Oct. 2 - Italian Prime Minister Enrico Letta survives a confidence vote after Berlusconi promises to support the government in a U-turn only days after he provoked crisis. Rough Cut (no reporter narration).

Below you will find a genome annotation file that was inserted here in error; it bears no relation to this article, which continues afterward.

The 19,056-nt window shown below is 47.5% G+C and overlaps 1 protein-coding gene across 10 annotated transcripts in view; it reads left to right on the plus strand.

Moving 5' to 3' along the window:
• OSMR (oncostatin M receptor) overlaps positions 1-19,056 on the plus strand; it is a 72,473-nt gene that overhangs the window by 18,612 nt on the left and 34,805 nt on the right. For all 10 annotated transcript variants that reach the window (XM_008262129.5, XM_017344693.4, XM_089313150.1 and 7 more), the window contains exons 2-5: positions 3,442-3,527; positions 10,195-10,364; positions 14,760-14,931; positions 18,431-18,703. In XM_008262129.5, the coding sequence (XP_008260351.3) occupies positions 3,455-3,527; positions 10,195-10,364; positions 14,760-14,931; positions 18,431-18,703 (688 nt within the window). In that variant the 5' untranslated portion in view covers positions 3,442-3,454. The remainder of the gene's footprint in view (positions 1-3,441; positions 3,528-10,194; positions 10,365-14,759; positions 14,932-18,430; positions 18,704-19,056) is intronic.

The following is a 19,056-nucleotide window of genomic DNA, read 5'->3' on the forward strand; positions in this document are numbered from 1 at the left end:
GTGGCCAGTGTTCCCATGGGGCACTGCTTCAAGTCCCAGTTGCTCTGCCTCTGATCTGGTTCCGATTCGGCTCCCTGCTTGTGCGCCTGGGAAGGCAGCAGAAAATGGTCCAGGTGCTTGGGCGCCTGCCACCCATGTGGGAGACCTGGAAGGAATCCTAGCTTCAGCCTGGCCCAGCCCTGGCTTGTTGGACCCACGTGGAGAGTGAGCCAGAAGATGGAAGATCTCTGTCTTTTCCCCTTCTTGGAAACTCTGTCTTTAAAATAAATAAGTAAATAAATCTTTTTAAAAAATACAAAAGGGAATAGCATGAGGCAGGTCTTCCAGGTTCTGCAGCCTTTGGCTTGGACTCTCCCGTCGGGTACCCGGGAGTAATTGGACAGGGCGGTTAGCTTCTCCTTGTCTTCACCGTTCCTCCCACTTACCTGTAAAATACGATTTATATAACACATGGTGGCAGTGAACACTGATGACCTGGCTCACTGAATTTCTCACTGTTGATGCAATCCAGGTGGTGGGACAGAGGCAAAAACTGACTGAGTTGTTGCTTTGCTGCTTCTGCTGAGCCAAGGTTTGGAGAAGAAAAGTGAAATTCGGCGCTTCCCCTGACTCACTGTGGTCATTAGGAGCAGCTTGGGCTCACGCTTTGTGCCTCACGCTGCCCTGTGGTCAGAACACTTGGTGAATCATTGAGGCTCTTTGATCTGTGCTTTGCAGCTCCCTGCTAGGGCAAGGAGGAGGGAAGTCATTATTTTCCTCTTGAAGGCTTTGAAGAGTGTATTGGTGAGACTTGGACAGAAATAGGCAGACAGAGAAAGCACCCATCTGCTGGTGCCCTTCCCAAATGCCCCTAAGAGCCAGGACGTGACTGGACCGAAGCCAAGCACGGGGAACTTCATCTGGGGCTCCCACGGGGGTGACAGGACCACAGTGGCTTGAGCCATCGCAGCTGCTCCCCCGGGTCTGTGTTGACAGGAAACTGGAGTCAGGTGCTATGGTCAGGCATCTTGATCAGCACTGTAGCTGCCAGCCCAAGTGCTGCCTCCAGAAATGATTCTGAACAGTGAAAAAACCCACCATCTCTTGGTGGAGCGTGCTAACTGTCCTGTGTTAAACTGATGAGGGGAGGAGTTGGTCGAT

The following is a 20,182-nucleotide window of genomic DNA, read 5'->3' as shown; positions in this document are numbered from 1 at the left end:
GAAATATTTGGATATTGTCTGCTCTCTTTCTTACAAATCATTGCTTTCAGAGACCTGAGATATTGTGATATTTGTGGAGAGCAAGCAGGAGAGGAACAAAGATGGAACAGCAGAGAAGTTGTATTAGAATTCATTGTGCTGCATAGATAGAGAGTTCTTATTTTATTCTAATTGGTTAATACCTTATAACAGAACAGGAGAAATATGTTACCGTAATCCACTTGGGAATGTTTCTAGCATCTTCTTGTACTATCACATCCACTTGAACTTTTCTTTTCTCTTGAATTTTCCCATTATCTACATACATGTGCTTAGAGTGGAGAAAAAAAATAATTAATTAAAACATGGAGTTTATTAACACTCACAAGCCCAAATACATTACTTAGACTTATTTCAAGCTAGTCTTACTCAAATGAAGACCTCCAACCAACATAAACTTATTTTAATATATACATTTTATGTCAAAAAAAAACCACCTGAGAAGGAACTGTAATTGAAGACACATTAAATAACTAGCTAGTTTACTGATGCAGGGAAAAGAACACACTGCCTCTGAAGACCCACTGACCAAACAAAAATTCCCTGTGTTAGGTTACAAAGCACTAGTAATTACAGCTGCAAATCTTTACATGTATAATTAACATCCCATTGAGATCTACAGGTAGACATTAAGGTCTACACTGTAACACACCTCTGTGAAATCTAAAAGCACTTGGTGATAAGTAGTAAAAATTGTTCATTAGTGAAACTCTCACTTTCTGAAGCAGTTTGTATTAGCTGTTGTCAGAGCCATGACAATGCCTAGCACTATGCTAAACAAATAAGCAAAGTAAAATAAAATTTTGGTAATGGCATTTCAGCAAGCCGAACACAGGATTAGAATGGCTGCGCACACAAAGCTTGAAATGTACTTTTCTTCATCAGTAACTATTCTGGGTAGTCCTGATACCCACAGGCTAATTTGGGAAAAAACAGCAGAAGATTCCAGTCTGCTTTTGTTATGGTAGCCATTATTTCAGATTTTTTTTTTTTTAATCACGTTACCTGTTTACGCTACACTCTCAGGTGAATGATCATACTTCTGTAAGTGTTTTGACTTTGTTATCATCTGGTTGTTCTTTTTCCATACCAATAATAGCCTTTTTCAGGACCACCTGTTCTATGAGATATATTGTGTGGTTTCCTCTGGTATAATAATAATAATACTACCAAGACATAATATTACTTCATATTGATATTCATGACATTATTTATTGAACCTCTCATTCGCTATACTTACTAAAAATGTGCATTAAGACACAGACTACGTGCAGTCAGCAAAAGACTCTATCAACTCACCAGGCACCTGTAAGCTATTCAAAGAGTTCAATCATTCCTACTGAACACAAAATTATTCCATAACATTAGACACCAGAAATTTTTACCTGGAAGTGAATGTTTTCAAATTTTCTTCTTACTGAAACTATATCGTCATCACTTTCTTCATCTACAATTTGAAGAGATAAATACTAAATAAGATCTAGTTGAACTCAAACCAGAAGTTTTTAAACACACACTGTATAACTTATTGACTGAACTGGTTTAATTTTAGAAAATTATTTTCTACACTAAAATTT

ROUGH CUT (NO REPORTER NARRATION) STORY: Italian Prime Minister Enrico Letta won a confidence vote in the Senate on Wednesday after center-right leader Silvio Berlusconi, faced with an imminent party split, backtracked on his threat to bring down the government. The Senate voted 235 to 70 in favor of the government. "Senators present 307, senators voting 305, majority 153, senators in favor 235, senators against 70, senators abstained 0, the Senate approves," the Senate speaker announced the result. Berlusconi's decision leaves Letta in office but opens a series of questions about the already fragmented Italian political landscape, including whether the coalition government will be able to operate normally and pass badly needed economic reforms. The media tycoon's declaration capped a day that veered between high drama and what one centrist politician called a farce, as a flood of defections from his party persuaded the 77-year-old billionaire that there was no point in continuing resistance. Despite this confusion, ministers in Letta's government said they believed the confidence vote would be a positive push forward to the government which could now continue its work in trying to pull Italy out of a crisis. As Berlusconi left the senate crowds gathered outside booed him as he got into his car and drove away.